19 May 2019
Fifth Sunday of Easter
Easter 5C (RCL)
I think we are a little surprised to hear Jesus say, “Where I am going, you cannot come.” Just a chapter further on, he will say, “In my father’s house are many dwelling places (rest stops). If it were not so, I would not have told you that I go to prepare a place for you. And if I go to prepare a place for you, I will come back and take you to myself, so that where I am you also may be. Where I am going, you know the way.”
So, which is it: you cannot come, or you know the way? Way back in chapter 1, when two of John’s disciples follow Jesus, he asks them, “What do you seek?” and they reply, “Rabbi, where do you remain?” He invites them, “Come and see.” In this passage, he says, “You will seek me; where I am going, you cannot come.” This reverses the invitation to those first disciples. However, at the end of the Gospel, he will tell Mary Magdalene, “Go and tell my brothers (and sisters) that I am embarking to my Father and your Father, my God and your God.” We are invited to set out on a journey with Jesus to God, knowing that Jesus tabernacles among us.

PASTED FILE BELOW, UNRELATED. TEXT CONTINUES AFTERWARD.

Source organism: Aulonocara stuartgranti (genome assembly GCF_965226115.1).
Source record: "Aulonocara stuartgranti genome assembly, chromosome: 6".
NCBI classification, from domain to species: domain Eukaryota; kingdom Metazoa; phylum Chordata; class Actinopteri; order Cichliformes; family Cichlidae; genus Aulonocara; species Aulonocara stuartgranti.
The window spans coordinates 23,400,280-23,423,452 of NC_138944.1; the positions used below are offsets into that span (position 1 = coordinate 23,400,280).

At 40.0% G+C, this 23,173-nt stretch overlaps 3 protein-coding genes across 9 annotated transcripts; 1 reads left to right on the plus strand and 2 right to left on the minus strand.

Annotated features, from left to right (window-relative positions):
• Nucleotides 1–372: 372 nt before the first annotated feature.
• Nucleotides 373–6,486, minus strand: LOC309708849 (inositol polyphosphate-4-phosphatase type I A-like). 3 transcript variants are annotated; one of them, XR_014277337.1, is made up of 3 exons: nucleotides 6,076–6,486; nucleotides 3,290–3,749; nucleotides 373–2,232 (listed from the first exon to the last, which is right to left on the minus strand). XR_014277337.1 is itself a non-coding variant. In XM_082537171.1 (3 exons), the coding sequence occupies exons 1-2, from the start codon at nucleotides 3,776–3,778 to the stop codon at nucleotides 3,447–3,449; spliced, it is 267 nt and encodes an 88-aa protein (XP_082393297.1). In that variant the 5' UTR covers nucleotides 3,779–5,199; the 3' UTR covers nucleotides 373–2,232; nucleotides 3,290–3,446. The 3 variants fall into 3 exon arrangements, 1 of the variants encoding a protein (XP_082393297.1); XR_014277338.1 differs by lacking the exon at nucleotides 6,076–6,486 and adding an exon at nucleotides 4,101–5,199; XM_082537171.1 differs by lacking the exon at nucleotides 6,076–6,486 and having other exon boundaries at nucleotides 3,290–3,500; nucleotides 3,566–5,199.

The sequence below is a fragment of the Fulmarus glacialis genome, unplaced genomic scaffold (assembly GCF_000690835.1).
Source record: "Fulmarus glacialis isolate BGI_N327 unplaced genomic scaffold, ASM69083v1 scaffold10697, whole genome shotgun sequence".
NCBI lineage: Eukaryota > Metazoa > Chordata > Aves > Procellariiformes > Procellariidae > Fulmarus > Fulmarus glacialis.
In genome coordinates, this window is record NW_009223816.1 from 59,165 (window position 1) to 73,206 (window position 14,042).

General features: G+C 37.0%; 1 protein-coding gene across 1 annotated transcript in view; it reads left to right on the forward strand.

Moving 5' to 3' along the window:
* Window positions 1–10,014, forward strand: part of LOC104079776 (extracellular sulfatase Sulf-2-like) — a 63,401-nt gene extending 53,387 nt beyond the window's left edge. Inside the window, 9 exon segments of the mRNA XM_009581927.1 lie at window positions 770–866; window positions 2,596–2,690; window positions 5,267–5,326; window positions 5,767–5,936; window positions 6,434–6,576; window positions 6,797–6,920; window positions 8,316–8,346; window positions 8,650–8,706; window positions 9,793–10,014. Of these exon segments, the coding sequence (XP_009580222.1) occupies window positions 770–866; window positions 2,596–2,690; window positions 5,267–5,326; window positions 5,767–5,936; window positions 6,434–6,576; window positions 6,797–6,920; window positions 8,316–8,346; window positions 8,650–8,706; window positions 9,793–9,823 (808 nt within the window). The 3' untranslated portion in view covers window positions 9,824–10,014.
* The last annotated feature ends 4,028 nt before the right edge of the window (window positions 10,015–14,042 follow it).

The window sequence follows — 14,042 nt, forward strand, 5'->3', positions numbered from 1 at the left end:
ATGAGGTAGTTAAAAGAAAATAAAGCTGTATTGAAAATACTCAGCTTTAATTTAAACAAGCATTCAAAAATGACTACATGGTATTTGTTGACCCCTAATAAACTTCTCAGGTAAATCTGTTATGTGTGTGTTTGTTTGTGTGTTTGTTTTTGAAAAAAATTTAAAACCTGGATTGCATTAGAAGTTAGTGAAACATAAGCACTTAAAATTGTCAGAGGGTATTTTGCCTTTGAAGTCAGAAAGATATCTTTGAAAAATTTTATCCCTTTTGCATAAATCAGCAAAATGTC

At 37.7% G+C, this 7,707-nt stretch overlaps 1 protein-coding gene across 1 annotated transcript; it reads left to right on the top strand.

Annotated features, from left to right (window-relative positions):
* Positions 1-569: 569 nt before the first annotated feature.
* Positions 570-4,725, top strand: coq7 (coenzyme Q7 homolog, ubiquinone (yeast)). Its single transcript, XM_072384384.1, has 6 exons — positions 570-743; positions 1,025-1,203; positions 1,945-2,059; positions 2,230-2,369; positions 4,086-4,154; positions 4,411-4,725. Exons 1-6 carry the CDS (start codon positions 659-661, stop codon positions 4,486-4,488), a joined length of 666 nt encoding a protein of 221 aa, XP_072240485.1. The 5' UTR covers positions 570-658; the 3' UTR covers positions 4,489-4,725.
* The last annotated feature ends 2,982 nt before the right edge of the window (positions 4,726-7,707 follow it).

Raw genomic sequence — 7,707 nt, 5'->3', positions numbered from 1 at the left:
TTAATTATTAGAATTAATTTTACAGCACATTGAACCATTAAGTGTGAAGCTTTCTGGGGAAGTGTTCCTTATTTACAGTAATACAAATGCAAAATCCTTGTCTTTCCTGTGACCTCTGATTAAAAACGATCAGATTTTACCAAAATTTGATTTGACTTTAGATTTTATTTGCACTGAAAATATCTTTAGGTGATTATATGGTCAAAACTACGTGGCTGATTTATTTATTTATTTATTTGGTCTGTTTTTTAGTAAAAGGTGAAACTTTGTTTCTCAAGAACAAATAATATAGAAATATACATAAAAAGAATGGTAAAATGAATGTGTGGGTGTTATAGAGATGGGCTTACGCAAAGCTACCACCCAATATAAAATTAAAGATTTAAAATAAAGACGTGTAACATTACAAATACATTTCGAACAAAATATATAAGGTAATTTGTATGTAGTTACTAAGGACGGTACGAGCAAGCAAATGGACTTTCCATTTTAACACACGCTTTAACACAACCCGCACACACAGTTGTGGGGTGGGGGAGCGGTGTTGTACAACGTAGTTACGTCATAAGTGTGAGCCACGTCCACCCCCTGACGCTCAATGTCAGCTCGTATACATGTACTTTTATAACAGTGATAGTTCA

In the reading from Revelation, we are told that the tabernacle of God is among mortals. John (and the Revelation has certain resonances with the Johannine literature) is telling us that God is not at the end of the journey, but along the way. The Christian life is a journey characterized by love.
The reading from Acts tells us that some of the people we encounter along the way will know more about God that we thought we did; the rules that we use to keep people out are not God’s rules. We encounter Jesus when we entrust our lives to one another along the journey. When we shift our attention from the Temple as destination to the tabernacle as presence on the journey, we are never away from God.